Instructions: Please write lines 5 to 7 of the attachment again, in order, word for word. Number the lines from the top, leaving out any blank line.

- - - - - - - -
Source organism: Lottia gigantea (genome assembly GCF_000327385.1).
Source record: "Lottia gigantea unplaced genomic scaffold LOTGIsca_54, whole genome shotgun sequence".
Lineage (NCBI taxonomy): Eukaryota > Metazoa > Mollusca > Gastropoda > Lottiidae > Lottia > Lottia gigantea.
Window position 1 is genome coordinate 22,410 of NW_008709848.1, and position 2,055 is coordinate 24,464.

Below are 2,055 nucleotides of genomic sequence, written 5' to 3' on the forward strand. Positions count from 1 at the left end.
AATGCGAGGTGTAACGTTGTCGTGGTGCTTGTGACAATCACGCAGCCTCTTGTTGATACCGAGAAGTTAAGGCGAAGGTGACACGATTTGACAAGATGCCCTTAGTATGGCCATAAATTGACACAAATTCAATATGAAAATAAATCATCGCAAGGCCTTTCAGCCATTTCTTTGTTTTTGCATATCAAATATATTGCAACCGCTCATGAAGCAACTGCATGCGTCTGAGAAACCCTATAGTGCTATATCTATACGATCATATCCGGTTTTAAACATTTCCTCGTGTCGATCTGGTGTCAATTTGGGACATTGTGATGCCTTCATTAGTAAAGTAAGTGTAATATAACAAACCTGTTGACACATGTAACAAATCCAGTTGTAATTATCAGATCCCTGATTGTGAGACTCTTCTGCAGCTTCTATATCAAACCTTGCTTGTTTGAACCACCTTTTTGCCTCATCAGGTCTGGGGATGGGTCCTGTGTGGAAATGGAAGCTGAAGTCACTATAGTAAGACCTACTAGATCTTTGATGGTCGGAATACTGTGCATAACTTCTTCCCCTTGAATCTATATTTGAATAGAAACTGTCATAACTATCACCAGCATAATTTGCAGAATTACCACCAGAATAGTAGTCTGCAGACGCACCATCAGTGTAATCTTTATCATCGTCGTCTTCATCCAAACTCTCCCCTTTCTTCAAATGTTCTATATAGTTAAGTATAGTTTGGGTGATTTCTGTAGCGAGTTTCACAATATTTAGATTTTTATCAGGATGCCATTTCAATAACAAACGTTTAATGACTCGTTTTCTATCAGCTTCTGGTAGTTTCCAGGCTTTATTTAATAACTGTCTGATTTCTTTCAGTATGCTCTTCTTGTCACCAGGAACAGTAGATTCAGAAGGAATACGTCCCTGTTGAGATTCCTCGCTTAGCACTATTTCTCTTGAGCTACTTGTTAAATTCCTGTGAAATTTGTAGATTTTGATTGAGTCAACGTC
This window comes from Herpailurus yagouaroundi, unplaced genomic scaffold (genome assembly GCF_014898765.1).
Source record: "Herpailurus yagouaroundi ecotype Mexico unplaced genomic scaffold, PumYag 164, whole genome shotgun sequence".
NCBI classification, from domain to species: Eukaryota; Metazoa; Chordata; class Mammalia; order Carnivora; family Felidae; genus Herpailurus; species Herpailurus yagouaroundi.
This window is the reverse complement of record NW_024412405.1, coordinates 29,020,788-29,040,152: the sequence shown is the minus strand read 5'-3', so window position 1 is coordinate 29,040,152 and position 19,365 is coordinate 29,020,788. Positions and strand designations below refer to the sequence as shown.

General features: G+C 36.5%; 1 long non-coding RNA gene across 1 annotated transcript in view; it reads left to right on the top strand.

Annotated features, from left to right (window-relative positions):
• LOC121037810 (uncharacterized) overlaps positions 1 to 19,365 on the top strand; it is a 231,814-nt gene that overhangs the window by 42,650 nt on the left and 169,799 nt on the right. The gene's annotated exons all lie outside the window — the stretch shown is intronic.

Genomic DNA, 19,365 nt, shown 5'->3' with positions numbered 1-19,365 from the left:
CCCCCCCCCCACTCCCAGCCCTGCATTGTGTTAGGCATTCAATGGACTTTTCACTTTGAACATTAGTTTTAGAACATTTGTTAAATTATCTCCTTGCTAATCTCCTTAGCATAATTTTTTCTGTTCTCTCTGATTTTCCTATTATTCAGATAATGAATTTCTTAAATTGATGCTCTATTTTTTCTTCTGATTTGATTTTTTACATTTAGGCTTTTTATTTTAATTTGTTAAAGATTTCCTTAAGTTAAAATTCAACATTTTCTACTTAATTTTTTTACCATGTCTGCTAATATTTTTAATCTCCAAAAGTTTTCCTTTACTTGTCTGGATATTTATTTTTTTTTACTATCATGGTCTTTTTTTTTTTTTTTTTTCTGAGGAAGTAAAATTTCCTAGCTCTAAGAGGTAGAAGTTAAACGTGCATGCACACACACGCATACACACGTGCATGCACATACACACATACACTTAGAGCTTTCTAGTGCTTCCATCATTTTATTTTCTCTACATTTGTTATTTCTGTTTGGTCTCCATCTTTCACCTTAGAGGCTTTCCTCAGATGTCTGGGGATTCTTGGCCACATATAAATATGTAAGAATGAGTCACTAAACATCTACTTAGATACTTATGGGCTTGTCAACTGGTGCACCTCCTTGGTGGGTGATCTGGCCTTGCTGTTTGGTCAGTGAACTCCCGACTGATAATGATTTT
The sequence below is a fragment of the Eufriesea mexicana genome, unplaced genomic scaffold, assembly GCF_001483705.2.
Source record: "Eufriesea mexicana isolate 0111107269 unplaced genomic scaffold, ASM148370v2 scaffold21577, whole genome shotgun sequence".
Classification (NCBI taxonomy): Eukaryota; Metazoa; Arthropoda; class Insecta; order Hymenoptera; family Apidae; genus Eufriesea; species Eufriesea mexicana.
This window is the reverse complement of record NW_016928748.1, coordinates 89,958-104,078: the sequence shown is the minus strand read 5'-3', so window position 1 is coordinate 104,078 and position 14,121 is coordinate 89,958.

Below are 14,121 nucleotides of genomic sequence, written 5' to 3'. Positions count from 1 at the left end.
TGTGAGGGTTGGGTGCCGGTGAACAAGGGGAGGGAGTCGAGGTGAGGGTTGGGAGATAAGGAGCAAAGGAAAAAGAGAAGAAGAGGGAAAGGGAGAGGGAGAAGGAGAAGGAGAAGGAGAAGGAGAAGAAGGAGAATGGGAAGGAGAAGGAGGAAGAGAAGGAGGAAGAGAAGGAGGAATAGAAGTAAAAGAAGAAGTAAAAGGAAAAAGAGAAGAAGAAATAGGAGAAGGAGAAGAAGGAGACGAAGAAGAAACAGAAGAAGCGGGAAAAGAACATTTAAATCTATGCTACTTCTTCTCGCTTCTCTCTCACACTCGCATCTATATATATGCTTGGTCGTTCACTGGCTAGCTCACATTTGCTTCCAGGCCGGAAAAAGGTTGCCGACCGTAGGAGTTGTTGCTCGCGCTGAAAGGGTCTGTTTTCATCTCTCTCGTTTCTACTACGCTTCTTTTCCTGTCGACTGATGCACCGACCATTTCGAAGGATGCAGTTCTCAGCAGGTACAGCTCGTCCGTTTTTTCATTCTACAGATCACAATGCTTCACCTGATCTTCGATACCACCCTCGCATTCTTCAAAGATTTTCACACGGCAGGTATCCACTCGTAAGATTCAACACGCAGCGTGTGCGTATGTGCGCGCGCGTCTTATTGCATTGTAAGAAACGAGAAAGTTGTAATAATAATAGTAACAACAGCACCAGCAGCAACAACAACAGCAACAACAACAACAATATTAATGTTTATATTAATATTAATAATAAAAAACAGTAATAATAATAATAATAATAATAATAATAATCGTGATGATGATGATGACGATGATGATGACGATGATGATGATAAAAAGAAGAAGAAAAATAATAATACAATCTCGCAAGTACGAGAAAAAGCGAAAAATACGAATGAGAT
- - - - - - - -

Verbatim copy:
Below are 2,055 nucleotides of genomic sequence, written 5' to 3' on the forward strand. Positions count from 1 at the left end.
AATGCGAGGTGTAACGTTGTCGTGGTGCTTGTGACAATCACGCAGCCTCTTGTTGATACCGAGAAGTTAAGGCGAAGGTGACACGATTTGACAAGATGCCCTTAGTATGGCCATAAATTGACACAAATTCAATATGAAAATAAATCATCGCAAGGCCTTTCAGCCATTTCTTTGTTTTTGCATATCAAATATATTGCAACCGCTCATGAAGCAACTGCATGCGTCTGAGAAACCCTATAGTGCTATATCTATACGATCATATCCGGTTTTAAACATTTCCTCGTGTCGATCTGGTGTCAATTTGGGACATTGTGATGCCTTCATTAGTAAAGTAAGTGTAATATAACAAACCTGTTGACACATGTAACAAATCCAGTTGTAATTATCAGATCCCTGATTGTGAGACTCTTCTGCAGCTTCTATATCAAACCTTGCTTGTTTGAACCACCTTTTTGCCTCATCAGGTCTGGGGATGGGTCCTGTGTGGAAATGGAAGCTGAAGTCACTATAGTAAGACCTACTAGATCTTTGATGGTCGGAATACTGTGCATAACTTCTTCCCCTTGAATCTATATTTGAATAGAAACTGTCATAACTATCACCAGCATAATTTGCAGAATTACCACCAGAATAGTAGTCTGCAGACGCACCATCAGTGTAATCTTTATCATCGTCGTCTTCATCCAAACTCTCCCCTTTCTTCAAATGTTCTATATAGTTAAGTATAGTTTGGGTGATTTCTGTAGCGAGTTTCACAATATTTAGATTTTTATCAGGATGCCATTTCAATAACAAACGTTTAATGACTCGTTTTCTATCAGCTTCTGGTAGTTTCCAGGCTTTATTTAATAACTGTCTGATTTCTTTCAGTATGCTCTTCTTGTCACCAGGAACAGTAGATTCAGAAGGAATACGTCCCTGTTGAGATTCCTCGCTTAGCACTATTTCTCTTGAGCTACTTGTTAAATTCCTGTGAAATTTGTAGATTTTGATTGAGTCAACGTC
This window comes from Herpailurus yagouaroundi, unplaced genomic scaffold (genome assembly GCF_014898765.1).